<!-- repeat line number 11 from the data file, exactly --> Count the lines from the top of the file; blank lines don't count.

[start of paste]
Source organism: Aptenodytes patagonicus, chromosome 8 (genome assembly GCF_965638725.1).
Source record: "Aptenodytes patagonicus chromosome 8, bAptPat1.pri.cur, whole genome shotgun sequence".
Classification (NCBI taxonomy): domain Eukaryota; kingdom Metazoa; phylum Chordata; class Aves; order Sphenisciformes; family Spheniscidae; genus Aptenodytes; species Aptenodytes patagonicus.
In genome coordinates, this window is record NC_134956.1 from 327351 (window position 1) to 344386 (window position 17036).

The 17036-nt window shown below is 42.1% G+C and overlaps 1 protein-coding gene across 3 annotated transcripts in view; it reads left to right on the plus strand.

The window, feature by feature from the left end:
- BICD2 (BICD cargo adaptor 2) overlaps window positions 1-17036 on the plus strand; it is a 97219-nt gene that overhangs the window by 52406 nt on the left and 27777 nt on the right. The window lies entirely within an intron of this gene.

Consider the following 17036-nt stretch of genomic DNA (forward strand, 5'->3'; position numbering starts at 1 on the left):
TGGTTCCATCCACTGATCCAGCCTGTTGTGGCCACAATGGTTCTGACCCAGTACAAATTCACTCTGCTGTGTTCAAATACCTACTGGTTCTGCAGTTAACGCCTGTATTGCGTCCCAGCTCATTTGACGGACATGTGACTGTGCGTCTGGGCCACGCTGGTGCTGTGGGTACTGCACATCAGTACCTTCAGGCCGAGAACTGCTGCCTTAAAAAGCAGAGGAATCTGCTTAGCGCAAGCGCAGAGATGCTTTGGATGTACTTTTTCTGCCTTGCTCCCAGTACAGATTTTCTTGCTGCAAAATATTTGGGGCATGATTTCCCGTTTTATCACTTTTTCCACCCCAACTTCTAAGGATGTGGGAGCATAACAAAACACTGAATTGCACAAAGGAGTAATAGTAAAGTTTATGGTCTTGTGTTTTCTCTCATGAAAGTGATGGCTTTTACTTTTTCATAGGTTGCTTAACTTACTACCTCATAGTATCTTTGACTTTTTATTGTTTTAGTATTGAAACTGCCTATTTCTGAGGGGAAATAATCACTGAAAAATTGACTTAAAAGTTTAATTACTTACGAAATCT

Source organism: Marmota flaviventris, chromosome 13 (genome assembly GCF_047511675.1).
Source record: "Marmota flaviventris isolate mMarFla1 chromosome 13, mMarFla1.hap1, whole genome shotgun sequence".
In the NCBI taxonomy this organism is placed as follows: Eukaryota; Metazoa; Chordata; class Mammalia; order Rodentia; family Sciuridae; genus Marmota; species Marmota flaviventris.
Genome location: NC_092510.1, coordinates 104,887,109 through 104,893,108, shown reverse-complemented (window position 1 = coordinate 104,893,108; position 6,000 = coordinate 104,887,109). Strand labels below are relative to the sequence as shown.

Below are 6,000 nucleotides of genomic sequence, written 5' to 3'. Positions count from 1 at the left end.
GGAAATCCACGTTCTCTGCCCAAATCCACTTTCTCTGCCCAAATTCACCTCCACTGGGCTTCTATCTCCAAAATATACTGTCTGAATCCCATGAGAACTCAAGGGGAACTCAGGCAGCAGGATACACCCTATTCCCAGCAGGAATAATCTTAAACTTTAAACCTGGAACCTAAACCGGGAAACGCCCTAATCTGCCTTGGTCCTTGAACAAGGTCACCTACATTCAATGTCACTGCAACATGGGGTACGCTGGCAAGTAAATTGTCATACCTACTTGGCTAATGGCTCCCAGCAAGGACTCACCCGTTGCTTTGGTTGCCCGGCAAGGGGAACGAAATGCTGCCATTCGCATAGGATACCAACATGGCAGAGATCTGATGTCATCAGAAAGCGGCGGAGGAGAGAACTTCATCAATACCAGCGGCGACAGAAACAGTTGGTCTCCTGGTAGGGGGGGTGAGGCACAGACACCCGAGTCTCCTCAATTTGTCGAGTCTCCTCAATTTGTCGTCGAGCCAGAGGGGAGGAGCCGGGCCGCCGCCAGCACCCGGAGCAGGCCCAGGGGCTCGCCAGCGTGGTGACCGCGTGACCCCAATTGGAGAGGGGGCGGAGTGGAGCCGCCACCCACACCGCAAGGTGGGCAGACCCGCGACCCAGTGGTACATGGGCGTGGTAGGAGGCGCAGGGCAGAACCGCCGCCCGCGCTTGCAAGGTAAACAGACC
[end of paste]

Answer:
Source record: "Marmota flaviventris isolate mMarFla1 chromosome 13, mMarFla1.hap1, whole genome shotgun sequence".